Should You Leave the Flagstick In When Putting?

By: | Fri 20 Sep 2019 | Comments


Should you leave the pin in the hole when putting?

That is a question that golfers have been asking themselves since the New Rules of Golf were introduced in January. Designed to help simplify and speed up the game, putting with the flagstick in has divided opinion on tour and at club level. 

For PGA Tour stars Bryson DeChambeau and Adam Scott, it was an easy decision. Both have competed this season with the pin in the hole over every putt, even the shortest ones, with the analytically minded American stating that it was "statistically proven" to be superior to any other scenario, making it easier to make more putts on the greens.

Putting guru Dave Pelz was another who has studied the topic and believes that golfers should leave the flagstick in, but there are conflicting reports from other seasoned minds. Professor Tom Mase, who has been involved within golf research for decades, found that having the pin in the hole as either a buffer or visual aid had no benefit for 99.9% of putts.

But what have the average golfers done this year? 

Polling the Golfshake audience on Twitter, 64% responded to say that they had putted with the flagstick in this season, taking advantage of the rule change. More interesting, however, were the individual comments that raised key points.

Mixed views there on whether it makes any positive or negative difference to your results on the greens, but one issue that was raised is the apparent damage to the holes.

To further canvas wider opinion, we gathered the views of Golfshake Ambassadors & Staff. 

Rob Treanor concurred with those who were concerned about the damage to the greens, saying: "I have noticed more damage to cups recently when playing later in the day."

Golfshake's Kevin Paver said: "After a busy day of play, the inside of the hole is often damaged from people reaching in for their balls whilst the flagstick is still in there."

But does it help with holing more putts, as the likes of DeChambeau and Scott have reported? Kevin Heggie said: "I found it provided a smaller focus for my putts, especially shorter ones."

Whereas, Kevin Paver has noticed that it has an opposite affect: "I'm not a fan of leaving the flag in as I think it makes it harder to hole the putt. I've seen a few instances with playing partners who have left it in, hit the flagstick and it's kicked out. If the flagstick was out it would have dropped."

For golf pro Ryan Rastall, the prevailing emotion is confusion. "Personally I leave it in on longer putts (over 25 feet) and would take it out as I get closer to the hole. 

"I think leaving it in from short range is seriously weird, feels strange and actually makes the hole appear smaller!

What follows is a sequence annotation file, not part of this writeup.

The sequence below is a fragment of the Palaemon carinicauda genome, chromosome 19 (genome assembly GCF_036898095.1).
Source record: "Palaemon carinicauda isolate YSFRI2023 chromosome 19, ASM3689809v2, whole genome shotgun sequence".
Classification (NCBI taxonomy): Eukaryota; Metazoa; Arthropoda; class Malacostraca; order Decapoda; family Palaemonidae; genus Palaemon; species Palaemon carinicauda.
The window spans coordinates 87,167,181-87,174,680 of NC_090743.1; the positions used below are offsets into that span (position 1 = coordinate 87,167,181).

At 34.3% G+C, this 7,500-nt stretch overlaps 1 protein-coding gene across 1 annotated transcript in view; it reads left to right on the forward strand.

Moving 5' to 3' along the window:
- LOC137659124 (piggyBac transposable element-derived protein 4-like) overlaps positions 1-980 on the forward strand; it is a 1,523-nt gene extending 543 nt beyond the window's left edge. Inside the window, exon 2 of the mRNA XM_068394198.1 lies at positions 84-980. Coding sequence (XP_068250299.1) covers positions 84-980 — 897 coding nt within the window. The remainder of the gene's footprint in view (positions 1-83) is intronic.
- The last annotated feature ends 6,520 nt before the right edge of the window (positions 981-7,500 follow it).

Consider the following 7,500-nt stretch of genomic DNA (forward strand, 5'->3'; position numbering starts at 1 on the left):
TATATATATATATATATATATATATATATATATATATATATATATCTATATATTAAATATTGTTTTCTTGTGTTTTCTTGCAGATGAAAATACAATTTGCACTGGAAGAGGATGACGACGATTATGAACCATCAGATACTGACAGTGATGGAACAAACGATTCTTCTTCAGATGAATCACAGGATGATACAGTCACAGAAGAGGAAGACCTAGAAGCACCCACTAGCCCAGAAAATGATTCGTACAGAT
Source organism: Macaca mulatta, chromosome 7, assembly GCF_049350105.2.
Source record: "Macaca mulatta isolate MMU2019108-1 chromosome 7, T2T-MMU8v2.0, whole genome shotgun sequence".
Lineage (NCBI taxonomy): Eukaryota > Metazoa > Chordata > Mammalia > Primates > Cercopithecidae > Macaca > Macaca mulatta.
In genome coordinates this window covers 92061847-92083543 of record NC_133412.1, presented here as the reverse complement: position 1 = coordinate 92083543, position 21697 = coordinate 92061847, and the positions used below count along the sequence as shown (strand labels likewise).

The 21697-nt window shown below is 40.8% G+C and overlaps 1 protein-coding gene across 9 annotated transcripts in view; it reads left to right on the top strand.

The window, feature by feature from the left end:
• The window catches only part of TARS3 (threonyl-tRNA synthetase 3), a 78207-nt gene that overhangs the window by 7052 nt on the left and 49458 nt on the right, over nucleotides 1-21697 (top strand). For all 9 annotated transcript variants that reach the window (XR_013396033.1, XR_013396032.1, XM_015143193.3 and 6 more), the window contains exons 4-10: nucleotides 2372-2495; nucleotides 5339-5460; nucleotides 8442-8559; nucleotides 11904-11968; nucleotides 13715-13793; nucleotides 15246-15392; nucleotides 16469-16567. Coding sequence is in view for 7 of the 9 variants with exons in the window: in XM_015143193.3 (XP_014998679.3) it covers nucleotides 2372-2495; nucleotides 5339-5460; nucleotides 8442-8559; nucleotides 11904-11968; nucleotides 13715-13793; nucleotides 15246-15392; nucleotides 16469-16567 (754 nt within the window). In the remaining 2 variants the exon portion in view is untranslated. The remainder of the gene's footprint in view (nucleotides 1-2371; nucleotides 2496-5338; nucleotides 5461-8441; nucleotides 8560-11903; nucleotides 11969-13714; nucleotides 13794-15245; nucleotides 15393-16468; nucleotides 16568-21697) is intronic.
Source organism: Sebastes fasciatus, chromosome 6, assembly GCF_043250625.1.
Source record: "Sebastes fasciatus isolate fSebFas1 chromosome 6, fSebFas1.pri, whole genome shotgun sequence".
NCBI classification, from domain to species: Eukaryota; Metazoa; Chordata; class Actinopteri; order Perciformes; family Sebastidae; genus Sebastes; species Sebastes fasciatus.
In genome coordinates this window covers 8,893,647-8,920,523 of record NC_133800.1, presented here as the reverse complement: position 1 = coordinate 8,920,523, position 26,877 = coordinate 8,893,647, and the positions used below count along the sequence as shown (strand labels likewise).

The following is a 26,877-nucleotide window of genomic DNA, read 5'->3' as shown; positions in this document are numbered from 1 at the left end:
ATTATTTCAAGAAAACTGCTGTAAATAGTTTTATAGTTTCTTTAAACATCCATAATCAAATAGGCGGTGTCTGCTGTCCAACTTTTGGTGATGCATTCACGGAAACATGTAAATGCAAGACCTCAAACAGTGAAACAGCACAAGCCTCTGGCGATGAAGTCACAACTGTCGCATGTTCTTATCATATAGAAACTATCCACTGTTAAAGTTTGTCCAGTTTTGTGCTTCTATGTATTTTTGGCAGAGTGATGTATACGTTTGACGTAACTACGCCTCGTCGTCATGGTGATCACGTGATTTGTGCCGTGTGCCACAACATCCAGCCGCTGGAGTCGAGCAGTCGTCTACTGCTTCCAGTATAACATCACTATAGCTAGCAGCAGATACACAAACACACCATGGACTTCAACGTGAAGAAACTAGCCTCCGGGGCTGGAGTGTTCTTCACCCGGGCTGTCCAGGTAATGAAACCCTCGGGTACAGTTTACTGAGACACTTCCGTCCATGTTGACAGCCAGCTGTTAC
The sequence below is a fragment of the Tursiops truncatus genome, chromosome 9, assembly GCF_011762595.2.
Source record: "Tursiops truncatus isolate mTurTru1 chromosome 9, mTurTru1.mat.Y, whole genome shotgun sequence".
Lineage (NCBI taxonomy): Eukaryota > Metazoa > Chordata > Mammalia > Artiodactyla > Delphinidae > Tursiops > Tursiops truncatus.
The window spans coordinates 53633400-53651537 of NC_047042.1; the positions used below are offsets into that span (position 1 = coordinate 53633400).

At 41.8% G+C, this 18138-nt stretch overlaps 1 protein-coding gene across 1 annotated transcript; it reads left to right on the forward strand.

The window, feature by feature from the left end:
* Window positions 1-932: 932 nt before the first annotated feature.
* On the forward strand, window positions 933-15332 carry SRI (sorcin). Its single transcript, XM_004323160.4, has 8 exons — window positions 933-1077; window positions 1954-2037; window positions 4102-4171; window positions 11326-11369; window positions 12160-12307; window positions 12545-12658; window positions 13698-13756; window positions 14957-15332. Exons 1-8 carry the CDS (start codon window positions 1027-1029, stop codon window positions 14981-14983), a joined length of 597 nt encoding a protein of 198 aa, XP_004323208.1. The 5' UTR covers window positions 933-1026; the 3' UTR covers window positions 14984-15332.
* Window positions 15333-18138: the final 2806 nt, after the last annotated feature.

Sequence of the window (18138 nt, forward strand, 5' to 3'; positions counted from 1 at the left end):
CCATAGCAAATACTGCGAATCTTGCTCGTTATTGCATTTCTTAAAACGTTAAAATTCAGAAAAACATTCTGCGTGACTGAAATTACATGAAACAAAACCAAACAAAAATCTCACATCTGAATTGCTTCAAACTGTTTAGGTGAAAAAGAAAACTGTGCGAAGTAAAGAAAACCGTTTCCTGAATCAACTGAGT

"When I’ve played in tournaments, I am yet to see a fellow professional leave the flag in from short range and I can’t see it becoming more commonplace.

"On the first tee of my first tournament this year, one of the guys I was paired with said ‘good luck guys because none of us know the rules anymore’ and he was correct! I find myself second guessing every decision I make on the course now and this whole flag in/out dilemma is adding to my despair!"

But does leaving the flagstick in speed up play? It seems that is only the case when all golfers in a group are on the same page.

Matt Holbrook said: "When playing in a competition or a match it is flag out as it has always been. The problem this is causing is that I recently played a match against a guy who wanted the flag in - by the 7th hole it had got to a point where if I had putted first and he wanted it back in, he would have to pick it up and put it back himself!"

Kevin Heggie says: "I played recently with a guy who hadn't converted, and to be honest, it was a pain! He kept taking it out and it did increase the time on the greens and I didn't putt quite as well from short distances.  

"My suggestion to others would be prior to teeing off ask what peoples preferences are, and if someone says they still take it out try to convince them to change!"

Rob Cross breaks it down into two scenarios. "I appreciate that on occasions, to the single golfer and/or a twoball who have the same thoughts, it does work. However, I have been in groups were this has 100% slowed play down! 

"Unless the whole group agree to have it in or out, then it becomes farcical."

The R&A has reported positive feedback in terms of speeding up play, but the views of our golfers suggest that it's a mixed picture, likewise when it comes to improvement on the greens. Whether you have a flagstick in or not is clearly a personal preference, but unless that matches up with your playing partners, then things can become complicated. 

Generally, it's fair to conclude that any benefits have to this point been miniscule. Time will tell whether that changes in future.

The final word goes to Golfshake's Will Trinkwon, who believes that: "As far as I'm concerned, putting with the pin in is sacrilege."

But for now, whether we like it or not, the rules permit it.


What are your views on this subject and have your routines on the golf course changed this year?


What do you think? leave your comments below (Comments)


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